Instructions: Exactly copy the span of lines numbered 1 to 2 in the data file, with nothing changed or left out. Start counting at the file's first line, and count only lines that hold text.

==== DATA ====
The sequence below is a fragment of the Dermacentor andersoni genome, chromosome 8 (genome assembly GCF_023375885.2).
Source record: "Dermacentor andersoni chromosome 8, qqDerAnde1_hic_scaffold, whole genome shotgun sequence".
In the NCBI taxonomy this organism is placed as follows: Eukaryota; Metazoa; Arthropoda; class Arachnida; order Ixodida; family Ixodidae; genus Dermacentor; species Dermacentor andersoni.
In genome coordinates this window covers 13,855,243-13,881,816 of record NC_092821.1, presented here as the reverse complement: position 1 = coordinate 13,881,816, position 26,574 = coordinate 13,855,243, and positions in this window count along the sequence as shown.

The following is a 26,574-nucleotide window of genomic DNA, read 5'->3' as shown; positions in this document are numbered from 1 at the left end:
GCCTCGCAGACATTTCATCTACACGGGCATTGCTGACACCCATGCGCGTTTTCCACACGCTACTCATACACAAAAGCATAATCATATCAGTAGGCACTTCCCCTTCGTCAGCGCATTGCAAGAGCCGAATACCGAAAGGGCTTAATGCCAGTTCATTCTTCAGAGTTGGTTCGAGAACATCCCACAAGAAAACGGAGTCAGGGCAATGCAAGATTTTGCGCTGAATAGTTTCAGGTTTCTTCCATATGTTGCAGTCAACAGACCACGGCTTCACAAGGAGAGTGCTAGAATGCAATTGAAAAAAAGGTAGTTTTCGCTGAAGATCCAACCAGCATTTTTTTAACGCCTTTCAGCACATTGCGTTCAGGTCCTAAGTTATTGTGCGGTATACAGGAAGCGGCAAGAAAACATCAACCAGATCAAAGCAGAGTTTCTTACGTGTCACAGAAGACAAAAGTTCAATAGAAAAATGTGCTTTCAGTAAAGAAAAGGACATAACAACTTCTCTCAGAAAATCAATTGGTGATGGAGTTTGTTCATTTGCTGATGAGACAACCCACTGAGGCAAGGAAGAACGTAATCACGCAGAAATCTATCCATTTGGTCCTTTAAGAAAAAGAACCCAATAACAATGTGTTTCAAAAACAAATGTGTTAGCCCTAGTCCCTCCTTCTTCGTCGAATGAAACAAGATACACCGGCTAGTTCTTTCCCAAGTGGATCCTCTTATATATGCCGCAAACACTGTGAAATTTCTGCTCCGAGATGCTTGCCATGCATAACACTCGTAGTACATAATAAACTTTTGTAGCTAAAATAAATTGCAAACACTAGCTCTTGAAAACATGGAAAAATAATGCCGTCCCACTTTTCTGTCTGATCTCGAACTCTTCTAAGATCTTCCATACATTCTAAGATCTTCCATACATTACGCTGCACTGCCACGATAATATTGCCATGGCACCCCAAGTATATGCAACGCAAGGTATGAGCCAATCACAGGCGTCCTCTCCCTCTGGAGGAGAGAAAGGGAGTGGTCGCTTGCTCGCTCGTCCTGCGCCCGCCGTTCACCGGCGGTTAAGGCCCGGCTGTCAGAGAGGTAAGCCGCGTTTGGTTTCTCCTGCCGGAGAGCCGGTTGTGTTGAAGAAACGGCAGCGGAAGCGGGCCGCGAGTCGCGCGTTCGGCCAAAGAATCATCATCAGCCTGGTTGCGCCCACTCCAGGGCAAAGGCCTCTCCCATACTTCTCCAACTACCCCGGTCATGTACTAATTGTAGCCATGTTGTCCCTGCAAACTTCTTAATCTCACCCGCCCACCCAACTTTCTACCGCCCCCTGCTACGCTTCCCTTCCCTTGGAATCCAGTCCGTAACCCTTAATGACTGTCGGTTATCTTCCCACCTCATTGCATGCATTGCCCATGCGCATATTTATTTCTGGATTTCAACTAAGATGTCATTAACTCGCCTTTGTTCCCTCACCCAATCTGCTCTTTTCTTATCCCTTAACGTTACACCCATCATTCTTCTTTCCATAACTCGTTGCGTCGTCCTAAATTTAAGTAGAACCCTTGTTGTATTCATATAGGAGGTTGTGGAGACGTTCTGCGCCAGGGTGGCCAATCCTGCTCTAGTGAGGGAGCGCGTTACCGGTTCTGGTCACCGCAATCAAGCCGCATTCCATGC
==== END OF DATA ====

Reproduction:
The sequence below is a fragment of the Dermacentor andersoni genome, chromosome 8 (genome assembly GCF_023375885.2).
Source record: "Dermacentor andersoni chromosome 8, qqDerAnde1_hic_scaffold, whole genome shotgun sequence".